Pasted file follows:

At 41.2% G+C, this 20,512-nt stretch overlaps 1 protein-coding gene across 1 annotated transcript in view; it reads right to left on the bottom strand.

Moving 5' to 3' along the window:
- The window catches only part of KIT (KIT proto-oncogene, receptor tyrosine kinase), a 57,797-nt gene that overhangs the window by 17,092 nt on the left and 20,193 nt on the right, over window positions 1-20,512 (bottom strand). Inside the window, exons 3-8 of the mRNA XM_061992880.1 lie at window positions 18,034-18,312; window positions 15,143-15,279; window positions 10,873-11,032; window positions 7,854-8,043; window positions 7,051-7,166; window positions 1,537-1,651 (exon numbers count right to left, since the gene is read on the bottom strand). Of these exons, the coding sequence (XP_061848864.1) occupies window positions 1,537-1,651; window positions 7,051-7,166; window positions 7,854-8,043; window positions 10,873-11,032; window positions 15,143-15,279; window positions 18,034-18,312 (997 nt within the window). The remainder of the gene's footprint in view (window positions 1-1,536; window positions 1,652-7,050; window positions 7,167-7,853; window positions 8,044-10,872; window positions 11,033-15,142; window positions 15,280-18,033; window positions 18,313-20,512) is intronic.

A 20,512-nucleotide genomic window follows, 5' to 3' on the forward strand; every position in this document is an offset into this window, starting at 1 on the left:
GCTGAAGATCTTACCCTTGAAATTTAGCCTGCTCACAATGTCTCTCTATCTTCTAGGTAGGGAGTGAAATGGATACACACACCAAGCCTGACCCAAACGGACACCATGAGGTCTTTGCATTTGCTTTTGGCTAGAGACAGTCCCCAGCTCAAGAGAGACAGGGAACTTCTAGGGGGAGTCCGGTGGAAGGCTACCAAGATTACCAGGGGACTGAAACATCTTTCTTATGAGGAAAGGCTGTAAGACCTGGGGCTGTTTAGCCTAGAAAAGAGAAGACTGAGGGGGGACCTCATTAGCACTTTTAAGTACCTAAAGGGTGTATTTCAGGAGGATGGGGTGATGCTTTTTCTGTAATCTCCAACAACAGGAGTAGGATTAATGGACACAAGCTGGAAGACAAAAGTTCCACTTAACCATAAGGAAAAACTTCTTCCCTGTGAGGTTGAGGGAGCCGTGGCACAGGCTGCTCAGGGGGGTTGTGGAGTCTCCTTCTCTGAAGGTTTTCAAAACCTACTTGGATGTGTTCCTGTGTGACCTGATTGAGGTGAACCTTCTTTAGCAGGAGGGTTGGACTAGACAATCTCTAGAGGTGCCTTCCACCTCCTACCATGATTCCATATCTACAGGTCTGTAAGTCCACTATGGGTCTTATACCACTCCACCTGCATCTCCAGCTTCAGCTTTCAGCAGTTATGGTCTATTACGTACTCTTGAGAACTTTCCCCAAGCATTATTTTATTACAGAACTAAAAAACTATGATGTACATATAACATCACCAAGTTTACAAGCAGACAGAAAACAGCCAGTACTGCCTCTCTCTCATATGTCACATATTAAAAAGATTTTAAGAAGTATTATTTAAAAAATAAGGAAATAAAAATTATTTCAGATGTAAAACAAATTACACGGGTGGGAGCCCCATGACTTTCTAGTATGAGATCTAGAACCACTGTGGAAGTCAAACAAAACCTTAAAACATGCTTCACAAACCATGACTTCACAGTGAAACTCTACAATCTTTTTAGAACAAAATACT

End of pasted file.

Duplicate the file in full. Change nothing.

At 41.2% G+C, this 20,512-nt stretch overlaps 1 protein-coding gene across 1 annotated transcript in view; it reads right to left on the bottom strand.

Moving 5' to 3' along the window:
- The window catches only part of KIT (KIT proto-oncogene, receptor tyrosine kinase), a 57,797-nt gene that overhangs the window by 17,092 nt on the left and 20,193 nt on the right, over window positions 1-20,512 (bottom strand). Inside the window, exons 3-8 of the mRNA XM_061992880.1 lie at window positions 18,034-18,312; window positions 15,143-15,279; window positions 10,873-11,032; window positions 7,854-8,043; window positions 7,051-7,166; window positions 1,537-1,651 (exon numbers count right to left, since the gene is read on the bottom strand). Of these exons, the coding sequence (XP_061848864.1) occupies window positions 1,537-1,651; window positions 7,051-7,166; window positions 7,854-8,043; window positions 10,873-11,032; window positions 15,143-15,279; window positions 18,034-18,312 (997 nt within the window). The remainder of the gene's footprint in view (window positions 1-1,536; window positions 1,652-7,050; window positions 7,167-7,853; window positions 8,044-10,872; window positions 11,033-15,142; window positions 15,280-18,033; window positions 18,313-20,512) is intronic.

A 20,512-nucleotide genomic window follows, 5' to 3' on the forward strand; every position in this document is an offset into this window, starting at 1 on the left:
GCTGAAGATCTTACCCTTGAAATTTAGCCTGCTCACAATGTCTCTCTATCTTCTAGGTAGGGAGTGAAATGGATACACACACCAAGCCTGACCCAAACGGACACCATGAGGTCTTTGCATTTGCTTTTGGCTAGAGACAGTCCCCAGCTCAAGAGAGACAGGGAACTTCTAGGGGGAGTCCGGTGGAAGGCTACCAAGATTACCAGGGGACTGAAACATCTTTCTTATGAGGAAAGGCTGTAAGACCTGGGGCTGTTTAGCCTAGAAAAGAGAAGACTGAGGGGGGACCTCATTAGCACTTTTAAGTACCTAAAGGGTGTATTTCAGGAGGATGGGGTGATGCTTTTTCTGTAATCTCCAACAACAGGAGTAGGATTAATGGACACAAGCTGGAAGACAAAAGTTCCACTTAACCATAAGGAAAAACTTCTTCCCTGTGAGGTTGAGGGAGCCGTGGCACAGGCTGCTCAGGGGGGTTGTGGAGTCTCCTTCTCTGAAGGTTTTCAAAACCTACTTGGATGTGTTCCTGTGTGACCTGATTGAGGTGAACCTTCTTTAGCAGGAGGGTTGGACTAGACAATCTCTAGAGGTGCCTTCCACCTCCTACCATGATTCCATATCTACAGGTCTGTAAGTCCACTATGGGTCTTATACCACTCCACCTGCATCTCCAGCTTCAGCTTTCAGCAGTTATGGTCTATTACGTACTCTTGAGAACTTTCCCCAAGCATTATTTTATTACAGAACTAAAAAACTATGATGTACATATAACATCACCAAGTTTACAAGCAGACAGAAAACAGCCAGTACTGCCTCTCTCTCATATGTCACATATTAAAAAGATTTTAAGAAGTATTATTTAAAAAATAAGGAAATAAAAATTATTTCAGATGTAAAACAAATTACACGGGTGGGAGCCCCATGACTTTCTAGTATGAGATCTAGAACCACTGTGGAAGTCAAACAAAACCTTAAAACATGCTTCACAAACCATGACTTCACAGTGAAACTCTACAATCTTTTTAGAACAAAATACT